Despite its title, Nico, 1988 actually hones in on the final three years of the musician’s life, opening with a radio interview in 1986 and closing, poignantly, with a trip to Ibiza, during which she would die of a cerebral hemorrhage at age 49. The ’60s are but a hazy memory, represented in soft-focused footage from Jonas Mekas’ Walden and Scenes From The Life Of Andy Warhol, a few brief daydreams, and a cover of the Browne-penned “These Days,” sung by actor and musician Trine Dyrholm, who plays Nico; the drama’s unremitting focus on these final episodes of her career, in the hands of a woman writer, director, and cinematographer (Girlhood’s Crystel Fournier), recasts the myth, already inscribed in the popular imagining by the late ’80s, independent of the men with whom Nico was affiliated during her ’60s ascent.
Nicchiarelli and Dyrholm’s Nico is a woman who desires control, even when it seems to elude her — either as a result of her own vices (in one scene, unable to acquire heroin in Cold War-era Prague, she lashes out at her musicians on stage) or of the unavoidable sexism she confronted throughout her career. In an early scene, which reenacted an actual interview Nico did in 1986, a radio deejay, describing her as “Lou Reed’s femme fatale,” asks her to revisit her work with the Velvet Underground, nearly two decades on. She declines to discuss Lou Reed, only referring to her relationship with another famous male musician — Jim Morrison, of the Doors — to explain that he encouraged her to continue pursuing music in 1968. The deejay pursues his line of questioning, hypothesizing that the ’60s must have been the best time of Nico’s life; “We took a lot of LSD,” she responded, pithily. “I loved that answer,” Nicchiarelli said. “It was like, dismissing the whole ’60s thing in one sentence.”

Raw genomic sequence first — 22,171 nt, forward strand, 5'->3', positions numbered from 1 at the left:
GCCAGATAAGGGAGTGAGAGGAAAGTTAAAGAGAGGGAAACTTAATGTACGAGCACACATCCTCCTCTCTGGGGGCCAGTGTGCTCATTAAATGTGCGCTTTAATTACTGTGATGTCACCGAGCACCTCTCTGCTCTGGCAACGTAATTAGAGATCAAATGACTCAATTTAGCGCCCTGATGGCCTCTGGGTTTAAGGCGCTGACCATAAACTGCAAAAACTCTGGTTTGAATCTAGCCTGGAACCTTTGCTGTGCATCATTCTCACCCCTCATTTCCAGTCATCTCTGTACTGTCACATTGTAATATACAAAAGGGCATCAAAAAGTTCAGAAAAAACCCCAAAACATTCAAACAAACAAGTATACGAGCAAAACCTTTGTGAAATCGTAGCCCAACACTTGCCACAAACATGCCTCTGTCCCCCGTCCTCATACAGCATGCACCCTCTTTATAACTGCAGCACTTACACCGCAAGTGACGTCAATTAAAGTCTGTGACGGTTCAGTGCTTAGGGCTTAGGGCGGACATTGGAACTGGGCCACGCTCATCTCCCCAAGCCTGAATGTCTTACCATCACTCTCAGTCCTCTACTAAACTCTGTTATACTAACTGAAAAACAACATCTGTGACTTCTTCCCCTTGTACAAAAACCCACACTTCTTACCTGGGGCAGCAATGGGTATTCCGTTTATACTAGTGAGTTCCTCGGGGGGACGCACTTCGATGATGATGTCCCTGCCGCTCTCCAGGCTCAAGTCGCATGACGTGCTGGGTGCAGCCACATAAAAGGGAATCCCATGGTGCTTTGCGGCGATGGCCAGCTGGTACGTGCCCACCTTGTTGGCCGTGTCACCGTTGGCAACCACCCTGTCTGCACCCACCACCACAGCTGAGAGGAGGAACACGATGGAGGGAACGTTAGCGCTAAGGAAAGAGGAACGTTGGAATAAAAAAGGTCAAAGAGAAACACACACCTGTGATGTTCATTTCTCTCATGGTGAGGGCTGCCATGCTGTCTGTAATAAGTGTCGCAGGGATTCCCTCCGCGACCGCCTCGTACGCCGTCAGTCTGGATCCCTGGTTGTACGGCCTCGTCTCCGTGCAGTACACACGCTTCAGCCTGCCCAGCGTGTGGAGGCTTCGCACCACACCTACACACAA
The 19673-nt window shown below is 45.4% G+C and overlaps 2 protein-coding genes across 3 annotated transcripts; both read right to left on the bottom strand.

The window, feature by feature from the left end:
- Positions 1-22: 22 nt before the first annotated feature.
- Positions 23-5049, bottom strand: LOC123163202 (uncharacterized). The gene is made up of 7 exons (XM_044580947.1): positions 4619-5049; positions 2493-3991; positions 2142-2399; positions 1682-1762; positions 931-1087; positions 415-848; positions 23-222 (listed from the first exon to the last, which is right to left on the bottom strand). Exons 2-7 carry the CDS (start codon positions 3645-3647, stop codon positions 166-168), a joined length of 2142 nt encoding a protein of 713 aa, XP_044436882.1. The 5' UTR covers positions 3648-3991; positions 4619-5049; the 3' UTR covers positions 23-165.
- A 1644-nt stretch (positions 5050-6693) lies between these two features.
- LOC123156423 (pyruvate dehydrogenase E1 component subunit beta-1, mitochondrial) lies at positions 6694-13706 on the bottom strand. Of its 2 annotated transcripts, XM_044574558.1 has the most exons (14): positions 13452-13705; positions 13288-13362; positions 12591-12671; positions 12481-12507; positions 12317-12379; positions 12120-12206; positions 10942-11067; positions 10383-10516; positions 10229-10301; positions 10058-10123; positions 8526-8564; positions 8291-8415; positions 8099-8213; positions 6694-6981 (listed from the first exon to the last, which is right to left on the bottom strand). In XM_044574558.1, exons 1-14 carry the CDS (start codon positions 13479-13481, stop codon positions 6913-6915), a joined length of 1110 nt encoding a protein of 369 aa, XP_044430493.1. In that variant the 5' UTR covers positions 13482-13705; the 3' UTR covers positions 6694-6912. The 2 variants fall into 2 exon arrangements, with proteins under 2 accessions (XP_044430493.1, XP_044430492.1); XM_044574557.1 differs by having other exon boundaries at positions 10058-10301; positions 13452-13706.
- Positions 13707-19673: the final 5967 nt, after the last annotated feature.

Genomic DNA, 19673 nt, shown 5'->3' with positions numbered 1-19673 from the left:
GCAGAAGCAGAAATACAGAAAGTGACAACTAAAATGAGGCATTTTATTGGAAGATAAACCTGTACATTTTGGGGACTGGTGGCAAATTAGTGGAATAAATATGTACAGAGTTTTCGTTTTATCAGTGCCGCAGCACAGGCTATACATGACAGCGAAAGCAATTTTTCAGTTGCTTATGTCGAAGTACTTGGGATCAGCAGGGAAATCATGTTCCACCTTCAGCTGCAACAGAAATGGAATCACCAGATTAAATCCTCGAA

For Nicchiarelli, Nico, 1988 is a corrective to the prevailing narrative of Nico’s fade into obscurity. “It was a way of turning around the cliché of being famous and then declining,” she said. “With Nico’s story, it was completely the opposite — it was being famous, and then becoming somebody.”
Watch a scene from Nico, 1988 and read our Q&A with Nicchiarelli below.
STEREOGUM: “These Days” is the first song that plays in the film — was that always a natural choice? Why was that the first musical statement?
SUSANNA NICCHIARELLI: “These Days” comes from Nico’s first album, and it’s the only album where she didn’t write her own songs and she didn’t write the lyrics. “These Days” was written by Jackson Browne, but what is incredible it fit perfectly the film I had in mind. I think it represents perfectly the final years of Nico much more than those [early] years, and I think there was something incredible there that happened between Jackson Browne and Nico that he understood about her, that was already there, somehow, even if Nico was 25, 28.
STEREOGUM: What do you think that thing was?
NICCHIARELLI: I don’t know. I don’t know. But I think he was able to write a song that she could have sung 30 years later. There’s something in those lyrics that seemed to be perfect for my film, and at the same time, it is very strange that she sung that song when she was very young. Anyways, that’s why I chose that song for the beginning.
STEREOGUM: There are two different versions of “Big In Japan” in the film.